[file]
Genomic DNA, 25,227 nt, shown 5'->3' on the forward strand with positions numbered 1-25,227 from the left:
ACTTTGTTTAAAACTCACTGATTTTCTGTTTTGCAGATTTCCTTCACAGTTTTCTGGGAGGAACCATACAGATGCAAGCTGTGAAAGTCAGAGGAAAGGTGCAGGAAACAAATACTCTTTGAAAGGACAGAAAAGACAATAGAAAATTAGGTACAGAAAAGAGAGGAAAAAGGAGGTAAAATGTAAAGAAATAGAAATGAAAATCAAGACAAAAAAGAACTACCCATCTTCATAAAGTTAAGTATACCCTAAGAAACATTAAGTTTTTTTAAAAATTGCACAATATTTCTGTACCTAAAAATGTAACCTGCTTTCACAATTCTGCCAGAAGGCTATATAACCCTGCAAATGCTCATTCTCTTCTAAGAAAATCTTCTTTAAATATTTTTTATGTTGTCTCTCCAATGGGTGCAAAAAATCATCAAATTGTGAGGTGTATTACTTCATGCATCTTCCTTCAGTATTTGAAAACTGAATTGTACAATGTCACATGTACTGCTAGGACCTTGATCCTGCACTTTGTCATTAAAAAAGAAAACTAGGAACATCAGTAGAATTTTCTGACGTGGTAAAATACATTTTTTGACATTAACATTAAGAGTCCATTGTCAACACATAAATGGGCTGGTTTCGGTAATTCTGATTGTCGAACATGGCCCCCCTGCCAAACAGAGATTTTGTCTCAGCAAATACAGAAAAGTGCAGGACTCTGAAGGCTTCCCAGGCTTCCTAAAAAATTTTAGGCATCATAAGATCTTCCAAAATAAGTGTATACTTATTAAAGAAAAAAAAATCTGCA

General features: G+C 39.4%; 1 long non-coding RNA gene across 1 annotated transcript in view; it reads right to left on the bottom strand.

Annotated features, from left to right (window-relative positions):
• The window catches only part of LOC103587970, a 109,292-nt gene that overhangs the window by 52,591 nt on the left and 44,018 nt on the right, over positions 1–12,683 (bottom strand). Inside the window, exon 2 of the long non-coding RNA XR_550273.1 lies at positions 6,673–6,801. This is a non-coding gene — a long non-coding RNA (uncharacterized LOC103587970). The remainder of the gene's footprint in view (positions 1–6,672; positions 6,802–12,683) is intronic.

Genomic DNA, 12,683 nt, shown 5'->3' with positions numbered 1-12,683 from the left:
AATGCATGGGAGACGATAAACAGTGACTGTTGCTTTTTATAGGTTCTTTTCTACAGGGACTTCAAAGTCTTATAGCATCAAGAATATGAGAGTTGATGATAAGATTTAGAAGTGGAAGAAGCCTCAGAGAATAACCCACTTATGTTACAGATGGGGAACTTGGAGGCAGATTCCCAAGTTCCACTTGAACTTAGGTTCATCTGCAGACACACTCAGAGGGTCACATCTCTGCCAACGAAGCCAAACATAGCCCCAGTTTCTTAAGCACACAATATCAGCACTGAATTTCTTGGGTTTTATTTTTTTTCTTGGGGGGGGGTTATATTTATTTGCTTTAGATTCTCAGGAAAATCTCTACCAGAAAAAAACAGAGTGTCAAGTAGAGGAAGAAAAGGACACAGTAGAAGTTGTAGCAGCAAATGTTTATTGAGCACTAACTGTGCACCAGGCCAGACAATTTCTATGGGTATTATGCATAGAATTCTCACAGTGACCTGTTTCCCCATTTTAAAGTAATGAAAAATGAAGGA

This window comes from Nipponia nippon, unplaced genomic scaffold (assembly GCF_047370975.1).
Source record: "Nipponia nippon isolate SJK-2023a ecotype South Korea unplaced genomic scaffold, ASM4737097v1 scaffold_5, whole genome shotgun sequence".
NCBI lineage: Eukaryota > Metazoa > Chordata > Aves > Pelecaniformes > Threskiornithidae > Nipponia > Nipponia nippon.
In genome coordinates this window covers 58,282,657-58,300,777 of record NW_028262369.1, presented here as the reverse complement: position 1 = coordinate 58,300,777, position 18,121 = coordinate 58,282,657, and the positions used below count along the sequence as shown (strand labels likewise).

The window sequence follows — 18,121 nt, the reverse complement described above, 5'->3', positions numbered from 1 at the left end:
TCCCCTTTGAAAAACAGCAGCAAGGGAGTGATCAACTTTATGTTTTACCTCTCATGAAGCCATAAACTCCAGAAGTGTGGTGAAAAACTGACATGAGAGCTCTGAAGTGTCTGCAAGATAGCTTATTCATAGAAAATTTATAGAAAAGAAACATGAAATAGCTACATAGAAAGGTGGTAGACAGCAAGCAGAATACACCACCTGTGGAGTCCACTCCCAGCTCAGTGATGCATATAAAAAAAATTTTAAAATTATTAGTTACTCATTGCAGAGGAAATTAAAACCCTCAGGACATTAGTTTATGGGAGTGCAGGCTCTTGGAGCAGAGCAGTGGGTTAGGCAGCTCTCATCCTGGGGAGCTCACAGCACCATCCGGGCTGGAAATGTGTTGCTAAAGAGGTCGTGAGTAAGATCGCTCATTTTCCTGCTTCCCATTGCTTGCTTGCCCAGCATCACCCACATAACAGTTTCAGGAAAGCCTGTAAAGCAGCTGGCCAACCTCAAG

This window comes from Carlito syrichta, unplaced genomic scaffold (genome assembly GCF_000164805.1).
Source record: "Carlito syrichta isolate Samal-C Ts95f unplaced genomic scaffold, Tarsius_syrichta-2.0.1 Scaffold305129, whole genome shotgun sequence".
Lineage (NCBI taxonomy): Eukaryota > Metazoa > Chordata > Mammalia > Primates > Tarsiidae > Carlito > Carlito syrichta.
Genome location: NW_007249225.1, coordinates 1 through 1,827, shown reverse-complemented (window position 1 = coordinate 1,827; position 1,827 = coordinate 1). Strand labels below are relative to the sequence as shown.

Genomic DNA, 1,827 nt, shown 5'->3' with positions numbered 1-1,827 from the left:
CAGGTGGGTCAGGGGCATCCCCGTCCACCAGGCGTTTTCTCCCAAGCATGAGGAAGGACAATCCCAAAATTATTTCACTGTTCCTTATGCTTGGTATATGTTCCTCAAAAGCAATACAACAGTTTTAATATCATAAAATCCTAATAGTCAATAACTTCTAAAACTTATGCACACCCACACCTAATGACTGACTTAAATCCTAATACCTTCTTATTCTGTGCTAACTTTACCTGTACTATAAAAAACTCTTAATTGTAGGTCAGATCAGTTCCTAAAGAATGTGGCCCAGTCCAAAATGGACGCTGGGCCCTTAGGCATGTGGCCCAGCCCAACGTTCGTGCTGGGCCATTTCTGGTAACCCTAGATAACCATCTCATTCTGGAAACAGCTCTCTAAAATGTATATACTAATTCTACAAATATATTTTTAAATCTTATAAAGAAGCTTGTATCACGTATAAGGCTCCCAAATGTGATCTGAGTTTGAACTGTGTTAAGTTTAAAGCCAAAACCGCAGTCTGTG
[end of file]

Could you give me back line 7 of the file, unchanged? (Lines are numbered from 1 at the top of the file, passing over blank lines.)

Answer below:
AATGCATGGGAGACGATAAACAGTGACTGTTGCTTTTTATAGGTTCTTTTCTACAGGGACTTCAAAGTCTTATAGCATCAAGAATATGAGAGTTGATGATAAGATTTAGAAGTGGAAGAAGCCTCAGAGAATAACCCACTTATGTTACAGATGGGGAACTTGGAGGCAGATTCCCAAGTTCCACTTGAACTTAGGTTCATCTGCAGACACACTCAGAGGGTCACATCTCTGCCAACGAAGCCAAACATAGCCCCAGTTTCTTAAGCACACAATATCAGCACTGAATTTCTTGGGTTTTATTTTTTTTCTTGGGGGGGGGTTATATTTATTTGCTTTAGATTCTCAGGAAAATCTCTACCAGAAAAAAACAGAGTGTCAAGTAGAGGAAGAAAAGGACACAGTAGAAGTTGTAGCAGCAAATGTTTATTGAGCACTAACTGTGCACCAGGCCAGACAATTTCTATGGGTATTATGCATAGAATTCTCACAGTGACCTGTTTCCCCATTTTAAAGTAATGAAAAATGAAGGA